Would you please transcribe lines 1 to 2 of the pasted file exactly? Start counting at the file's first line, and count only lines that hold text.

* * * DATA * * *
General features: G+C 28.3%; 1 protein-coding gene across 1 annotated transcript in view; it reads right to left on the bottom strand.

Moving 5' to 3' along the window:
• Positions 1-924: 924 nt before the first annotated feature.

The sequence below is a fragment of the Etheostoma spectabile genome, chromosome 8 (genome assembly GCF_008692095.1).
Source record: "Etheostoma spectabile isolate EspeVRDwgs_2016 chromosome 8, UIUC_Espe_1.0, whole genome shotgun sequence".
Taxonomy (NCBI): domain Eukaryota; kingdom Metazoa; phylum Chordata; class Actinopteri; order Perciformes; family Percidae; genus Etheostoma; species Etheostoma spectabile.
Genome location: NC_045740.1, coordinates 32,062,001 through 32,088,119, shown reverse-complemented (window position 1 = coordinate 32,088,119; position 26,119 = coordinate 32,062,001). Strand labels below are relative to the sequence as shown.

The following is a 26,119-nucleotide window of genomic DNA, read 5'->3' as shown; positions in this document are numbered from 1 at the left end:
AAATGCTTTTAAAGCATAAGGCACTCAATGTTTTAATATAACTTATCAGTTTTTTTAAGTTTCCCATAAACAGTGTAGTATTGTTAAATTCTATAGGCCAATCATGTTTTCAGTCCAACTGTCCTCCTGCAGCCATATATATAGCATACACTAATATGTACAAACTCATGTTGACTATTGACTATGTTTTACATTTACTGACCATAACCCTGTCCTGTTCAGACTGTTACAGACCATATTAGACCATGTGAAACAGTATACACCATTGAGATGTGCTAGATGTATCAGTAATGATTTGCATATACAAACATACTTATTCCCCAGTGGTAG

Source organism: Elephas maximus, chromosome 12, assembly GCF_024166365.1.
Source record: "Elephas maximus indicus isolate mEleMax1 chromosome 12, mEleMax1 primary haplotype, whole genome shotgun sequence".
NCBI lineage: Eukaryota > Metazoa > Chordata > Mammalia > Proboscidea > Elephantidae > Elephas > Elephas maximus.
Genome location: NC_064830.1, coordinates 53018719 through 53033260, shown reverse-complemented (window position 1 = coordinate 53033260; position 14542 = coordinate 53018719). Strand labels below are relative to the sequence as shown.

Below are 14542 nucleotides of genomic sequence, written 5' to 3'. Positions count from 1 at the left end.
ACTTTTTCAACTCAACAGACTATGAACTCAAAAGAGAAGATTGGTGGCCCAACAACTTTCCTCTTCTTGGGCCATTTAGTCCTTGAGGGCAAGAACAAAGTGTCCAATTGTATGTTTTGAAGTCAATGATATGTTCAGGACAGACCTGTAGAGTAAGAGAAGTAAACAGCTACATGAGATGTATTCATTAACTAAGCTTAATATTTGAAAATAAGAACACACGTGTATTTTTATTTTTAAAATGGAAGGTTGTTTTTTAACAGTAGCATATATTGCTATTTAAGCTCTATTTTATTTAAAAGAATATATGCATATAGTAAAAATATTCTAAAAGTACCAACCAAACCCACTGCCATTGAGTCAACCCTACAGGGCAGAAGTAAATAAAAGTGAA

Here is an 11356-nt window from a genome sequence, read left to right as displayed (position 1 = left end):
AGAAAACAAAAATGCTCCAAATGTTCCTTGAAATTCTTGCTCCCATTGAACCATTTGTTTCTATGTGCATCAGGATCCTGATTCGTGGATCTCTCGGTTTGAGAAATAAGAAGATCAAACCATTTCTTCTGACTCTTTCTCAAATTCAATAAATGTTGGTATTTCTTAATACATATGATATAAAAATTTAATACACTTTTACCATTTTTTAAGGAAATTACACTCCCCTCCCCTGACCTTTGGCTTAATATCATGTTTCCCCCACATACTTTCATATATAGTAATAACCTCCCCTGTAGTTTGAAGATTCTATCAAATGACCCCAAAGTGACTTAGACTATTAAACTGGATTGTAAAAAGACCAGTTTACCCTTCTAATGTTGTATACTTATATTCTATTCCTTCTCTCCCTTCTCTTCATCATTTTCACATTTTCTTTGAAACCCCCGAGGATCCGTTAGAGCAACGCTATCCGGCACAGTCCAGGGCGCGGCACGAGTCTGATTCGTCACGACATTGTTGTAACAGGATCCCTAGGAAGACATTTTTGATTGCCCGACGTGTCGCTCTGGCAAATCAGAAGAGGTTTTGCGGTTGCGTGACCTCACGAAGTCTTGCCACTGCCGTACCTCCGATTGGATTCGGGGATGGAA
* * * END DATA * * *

General features: G+C 28.3%; 1 protein-coding gene across 1 annotated transcript in view; it reads right to left on the bottom strand.

Moving 5' to 3' along the window: